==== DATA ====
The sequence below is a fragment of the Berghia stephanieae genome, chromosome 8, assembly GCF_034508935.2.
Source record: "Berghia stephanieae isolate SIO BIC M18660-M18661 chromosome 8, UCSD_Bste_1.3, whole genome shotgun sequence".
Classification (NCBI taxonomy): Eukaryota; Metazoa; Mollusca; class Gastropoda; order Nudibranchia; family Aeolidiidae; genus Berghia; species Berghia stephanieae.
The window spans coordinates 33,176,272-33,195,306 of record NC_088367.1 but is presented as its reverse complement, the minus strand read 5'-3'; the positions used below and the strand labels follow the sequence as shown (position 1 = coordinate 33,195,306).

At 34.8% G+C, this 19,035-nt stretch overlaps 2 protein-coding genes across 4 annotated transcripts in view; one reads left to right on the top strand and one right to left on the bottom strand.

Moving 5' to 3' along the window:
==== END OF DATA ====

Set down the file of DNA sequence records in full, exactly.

The sequence below is a fragment of the Berghia stephanieae genome, chromosome 8, assembly GCF_034508935.2.
Source record: "Berghia stephanieae isolate SIO BIC M18660-M18661 chromosome 8, UCSD_Bste_1.3, whole genome shotgun sequence".
Classification (NCBI taxonomy): Eukaryota; Metazoa; Mollusca; class Gastropoda; order Nudibranchia; family Aeolidiidae; genus Berghia; species Berghia stephanieae.
The window spans coordinates 33,176,272-33,195,306 of record NC_088367.1 but is presented as its reverse complement, the minus strand read 5'-3'; the positions used below and the strand labels follow the sequence as shown (position 1 = coordinate 33,195,306).

At 34.8% G+C, this 19,035-nt stretch overlaps 2 protein-coding genes across 4 annotated transcripts in view; one reads left to right on the top strand and one right to left on the bottom strand.

Moving 5' to 3' along the window: